> >
> > Alaa
>
> What happens when you make the replacements x1 = 1e-23*x3 and x2 =
> 10*x4?
>
> Hope this helps.
>
> Greg

Subject: (fsolve) + (Scaling): Possibly Simple Problem - Urgent Help Needed

From: Roger Stafford

Date: 10 Nov, 2011 16:31:11

Message: 11 of 16

"Mark Shore" wrote in message <j9fh8e$fdu$1@newscl01ah.mathworks.com>...
> Aggh... of course not. I originally read this on a small iPhone screen and it looked like B*X2 + C*X2. (I _was_ wondering about it, but not enough it seems.)
> ......
- - - - - - - - -
  I thought it might be something like that, Mark. I sympathesize. I would be at a total loss with something as small as an iPhone screen. Even with my 24-in iMac screen sometimes I have to do a "zoom" to see its symbols clearly.

Roger Stafford

Subject: (fsolve) + (Scaling): Possibly Simple Problem - Urgent Help Needed

From: Roger Stafford

Date: 10 Nov, 2011 16:34:14

Message: 12 of 16

"Alaa Elwany" <alaa_elwany@yahoo.com> wrote in message <j9gmdq$54r$1@newscl01ah.mathworks.com>...
> Your idea is certainly the most valid one, but unfortunately I did make a mistake and did not realize that E is itself a power function of x(2)! .......
- - - - - - - - -
  Even so, you could still substitute the right hand side of the first equation in place of x1 in the second equation and obtain an equation involving only x2, which ought to give you far less difficulties than you are experiencing at present. Your first equation would then allow you to determine x1 after x2 was solved.

Roger Stafford

Subject: (fsolve) + (Scaling): Possibly Simple Problem - Urgent Help Needed

From: Alaa Elwany

Date: 10 Nov, 2011 18:10:34

Message: 13 of 16

THANK YOU! WORKED!

Actually, Roger, I do feel stupid now. I realized what you wrote in this message a few minutes ago, went and tried it, and this idea worked.
Indeed, just substituting the RHS of Eqn (1) into Eqn (2) was sufficient, and fsolve seems to be having much less trouble with that.

Thank you very much Roger. That was a very simple, yet efficient, resolution. I feel bad because I should have thought about it myself, but you know, sometimes when you delve too deep into a problem, you miss very evident and simple resolutions like what happened with me now!!!! That's why it's useful to have a second opinion.

Thanks again for you and for all the participants in this thread.

Cheers!

"Roger Stafford" wrote in message <j9gue6$3td$1@newscl01ah.mathworks.com>...
> "Alaa Elwany" <alaa_elwany@yahoo.com> wrote in message <j9gmdq$54r$1@newscl01ah.mathworks.com>...
> > Your idea is certainly the most valid one, but unfortunately I did make a mistake and did not realize that E is itself a power function of x(2)! .......
> - - - - - - - - -
> Even so, you could still substitute the right hand side of the first equation in place of x1 in the second equation and obtain an equation involving only x2, which ought to give you far less difficulties than you are experiencing at present. Your first equation would then allow you to determine x1 after x2 was solved.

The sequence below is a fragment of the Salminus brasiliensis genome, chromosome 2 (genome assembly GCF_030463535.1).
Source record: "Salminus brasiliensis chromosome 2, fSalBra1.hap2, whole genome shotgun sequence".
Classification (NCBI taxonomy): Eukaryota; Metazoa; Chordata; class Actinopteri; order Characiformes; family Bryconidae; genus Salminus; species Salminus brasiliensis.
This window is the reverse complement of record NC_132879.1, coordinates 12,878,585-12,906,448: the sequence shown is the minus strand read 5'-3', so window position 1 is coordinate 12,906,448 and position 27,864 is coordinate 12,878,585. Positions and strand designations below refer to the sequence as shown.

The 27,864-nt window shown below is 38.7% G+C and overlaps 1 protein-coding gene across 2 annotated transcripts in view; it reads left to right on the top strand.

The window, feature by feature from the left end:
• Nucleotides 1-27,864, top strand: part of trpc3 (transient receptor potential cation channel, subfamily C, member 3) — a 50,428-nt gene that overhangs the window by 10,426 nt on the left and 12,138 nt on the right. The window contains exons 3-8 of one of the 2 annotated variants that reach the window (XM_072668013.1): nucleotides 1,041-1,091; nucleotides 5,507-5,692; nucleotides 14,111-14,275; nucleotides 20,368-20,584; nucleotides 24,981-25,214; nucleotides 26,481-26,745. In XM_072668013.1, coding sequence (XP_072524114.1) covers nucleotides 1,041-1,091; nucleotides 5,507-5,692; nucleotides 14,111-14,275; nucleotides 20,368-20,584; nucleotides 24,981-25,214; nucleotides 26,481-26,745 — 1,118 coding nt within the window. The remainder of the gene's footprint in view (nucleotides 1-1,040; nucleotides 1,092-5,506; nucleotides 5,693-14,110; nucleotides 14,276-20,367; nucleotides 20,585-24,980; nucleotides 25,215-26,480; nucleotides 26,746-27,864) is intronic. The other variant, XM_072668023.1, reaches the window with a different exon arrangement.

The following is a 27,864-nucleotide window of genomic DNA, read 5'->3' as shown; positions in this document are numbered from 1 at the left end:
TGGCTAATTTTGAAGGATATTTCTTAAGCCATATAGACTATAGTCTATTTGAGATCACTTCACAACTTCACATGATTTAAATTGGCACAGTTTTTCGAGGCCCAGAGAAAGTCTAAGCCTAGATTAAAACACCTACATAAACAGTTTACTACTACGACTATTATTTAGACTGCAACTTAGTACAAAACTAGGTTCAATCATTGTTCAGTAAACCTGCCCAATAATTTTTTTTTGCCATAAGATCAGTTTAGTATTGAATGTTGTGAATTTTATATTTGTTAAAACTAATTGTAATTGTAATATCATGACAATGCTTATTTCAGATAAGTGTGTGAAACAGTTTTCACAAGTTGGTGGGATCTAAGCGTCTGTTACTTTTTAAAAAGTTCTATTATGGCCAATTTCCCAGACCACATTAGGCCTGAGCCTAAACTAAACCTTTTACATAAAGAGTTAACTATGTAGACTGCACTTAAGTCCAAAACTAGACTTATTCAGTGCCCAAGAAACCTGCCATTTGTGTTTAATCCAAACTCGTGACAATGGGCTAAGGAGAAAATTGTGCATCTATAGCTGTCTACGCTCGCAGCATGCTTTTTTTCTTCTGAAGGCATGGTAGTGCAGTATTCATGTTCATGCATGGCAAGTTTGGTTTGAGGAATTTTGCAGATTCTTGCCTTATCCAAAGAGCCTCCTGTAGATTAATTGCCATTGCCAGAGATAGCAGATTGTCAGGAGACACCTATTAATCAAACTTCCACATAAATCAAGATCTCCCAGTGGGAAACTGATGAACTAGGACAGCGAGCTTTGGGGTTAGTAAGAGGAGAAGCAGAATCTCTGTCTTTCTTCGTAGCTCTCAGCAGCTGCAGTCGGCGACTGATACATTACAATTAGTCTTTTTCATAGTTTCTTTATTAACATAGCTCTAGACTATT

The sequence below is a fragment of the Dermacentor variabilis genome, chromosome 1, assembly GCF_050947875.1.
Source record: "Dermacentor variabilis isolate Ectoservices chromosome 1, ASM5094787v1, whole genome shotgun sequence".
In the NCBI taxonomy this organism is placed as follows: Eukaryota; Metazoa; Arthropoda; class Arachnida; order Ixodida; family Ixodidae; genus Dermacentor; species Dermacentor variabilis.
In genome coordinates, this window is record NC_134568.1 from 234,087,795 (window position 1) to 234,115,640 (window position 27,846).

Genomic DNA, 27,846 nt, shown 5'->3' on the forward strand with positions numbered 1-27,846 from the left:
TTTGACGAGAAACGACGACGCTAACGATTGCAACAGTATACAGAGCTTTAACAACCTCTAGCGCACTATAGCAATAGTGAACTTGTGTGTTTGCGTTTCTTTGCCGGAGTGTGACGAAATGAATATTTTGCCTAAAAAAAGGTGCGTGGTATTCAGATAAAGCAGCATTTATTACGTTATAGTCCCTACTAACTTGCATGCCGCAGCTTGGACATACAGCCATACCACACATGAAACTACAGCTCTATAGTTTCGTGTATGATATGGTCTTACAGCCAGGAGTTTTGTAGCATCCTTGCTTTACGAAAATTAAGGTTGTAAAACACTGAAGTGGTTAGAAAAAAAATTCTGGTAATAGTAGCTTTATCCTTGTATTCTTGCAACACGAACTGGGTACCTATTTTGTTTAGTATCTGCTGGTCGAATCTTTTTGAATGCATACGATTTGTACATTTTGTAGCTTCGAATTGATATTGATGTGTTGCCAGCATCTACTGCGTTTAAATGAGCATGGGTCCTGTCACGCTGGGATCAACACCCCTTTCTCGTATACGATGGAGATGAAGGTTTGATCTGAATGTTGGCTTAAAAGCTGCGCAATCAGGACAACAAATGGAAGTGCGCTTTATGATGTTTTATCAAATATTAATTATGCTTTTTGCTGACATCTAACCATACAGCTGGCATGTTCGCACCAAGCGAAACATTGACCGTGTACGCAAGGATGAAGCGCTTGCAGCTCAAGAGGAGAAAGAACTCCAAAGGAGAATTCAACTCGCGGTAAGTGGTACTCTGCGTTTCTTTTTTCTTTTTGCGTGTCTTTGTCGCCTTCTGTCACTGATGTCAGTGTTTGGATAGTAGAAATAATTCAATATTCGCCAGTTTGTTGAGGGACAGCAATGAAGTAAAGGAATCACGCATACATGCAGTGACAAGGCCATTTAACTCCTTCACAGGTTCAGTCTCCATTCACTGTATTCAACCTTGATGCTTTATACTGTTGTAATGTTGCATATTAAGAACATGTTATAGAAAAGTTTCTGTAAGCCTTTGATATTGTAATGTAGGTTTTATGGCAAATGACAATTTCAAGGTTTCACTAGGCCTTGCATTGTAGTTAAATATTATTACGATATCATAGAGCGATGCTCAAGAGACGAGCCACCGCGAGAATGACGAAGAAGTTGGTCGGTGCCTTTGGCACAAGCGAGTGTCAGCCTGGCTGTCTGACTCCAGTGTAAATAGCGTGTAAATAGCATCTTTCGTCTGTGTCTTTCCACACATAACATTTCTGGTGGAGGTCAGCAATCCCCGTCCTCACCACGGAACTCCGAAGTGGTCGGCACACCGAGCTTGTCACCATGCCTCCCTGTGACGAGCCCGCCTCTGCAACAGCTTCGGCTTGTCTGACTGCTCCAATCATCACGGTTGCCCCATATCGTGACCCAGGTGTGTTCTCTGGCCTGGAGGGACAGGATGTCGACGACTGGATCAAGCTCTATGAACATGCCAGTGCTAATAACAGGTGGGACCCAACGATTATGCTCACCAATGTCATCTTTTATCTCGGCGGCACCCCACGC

>
> Roger Stafford

Subject: (fsolve) + (Scaling): Possibly Simple Problem - Urgent Help Needed

From: Greg Heath

Date: 11 Nov, 2011 07:01:24

Message: 14 of 16

On Nov 10, 9:19 am, "Alaa Elwany" <alaa_elw...@yahoo.com> wrote:
> Thanks a lot Greg.  I would like to try your scaling suggestion, but I am not sure how I can implement this in my code.  You said "Make the replacement x1 = 1e-23*x3".  Do you mean I should regard x3 and x4 as my variables, solve the equation, then transform back to x1 and x2 after I solve?  Please advise.
>
> Alaa
>
>
>
> Greg Heath <he...@alumni.brown.edu> wrote in message <244944b4-f56a-4312-a540-9c77cc0cb...@c18g2000yqj.googlegroups.com>...
> > On Nov 9, 5:10 pm, "Alaa Elwany" <alaa_elw...@yahoo.com> wrote:
> > > Thank you very much for your response Roger.  However, being familiar with this "Starting Solution" dilemma, I did have a validation problem instance, for which I knew in advance that the solution is x1 = 1.2e-23, x2=8.2   I set the starting solution to:
> > > (1e-23,8.0) --> fsolve stalled, gave no solution and the same error message.
>
> > > It's driving me CRAZY!! Apparently, it is not a problem regarding "a good initial guess", but something else, and this is why I thought of a scaling issue, specially that the error message has to do with "step size".
>
> > > Does this additional (and weird) observation give you a clue to any possible explanation? perhaps there is an alternative solution that I didn't think of?
>
> > > Thank you very much for your concern again, regardless of whether the problem is resolved or not.
>
> > > Alaa
>
> > What happens when you make the replacements x1 = 1e-23*x3 and x2 =
> > 10*x4?
>
> > Hope this helps.
>
> > Greg- Hide quoted text -
>
> - Show quoted text -

Yes.

Please do not TOP-POST.

Put your reply within and/or after the previous post.

HTH.

Greg

Subject: (fsolve) + (Scaling): Possibly Simple Problem - Urgent Help Needed

From: Greg Heath

Date: 11 Nov, 2011 07:12:54

Message: 15 of 16

On Nov 9, 7:12 pm, "Mark Shore" <msh...@magmageosciences.ca> wrote:
> "Alaa Elwany" <alaa_elw...@yahoo.com> wrote in message <j9enqn$r4...@newscl01ah.mathworks.com>...
> > I am trying to solve 2 non-linear equations in two variables x1, and x2.
>
> > For simplicity, the 2 equations take the forms:
>
> > x1 = A / (B^x2 + C^x2)
> > x2 = D / (x1*E - F)
>
> Without taking anything away from Rogers's comment, why two constants B and C when they  could be replaced by a single constant (= B + C)?

No. The terms are eponential, not linear.

Hope this helps.

Greg

Subject: (fsolve) + (Scaling): Possibly Simple Problem - Urgent Help Needed

From: Mark Shore

Date: 11 Nov, 2011 19:25:29

Message: 16 of 16

> Greg Heath
> No. The terms are exponential, not linear.
>
> Hope this helps.
>
> Greg

Hi Greg. See my earlier comment to Roger. I misread the original post.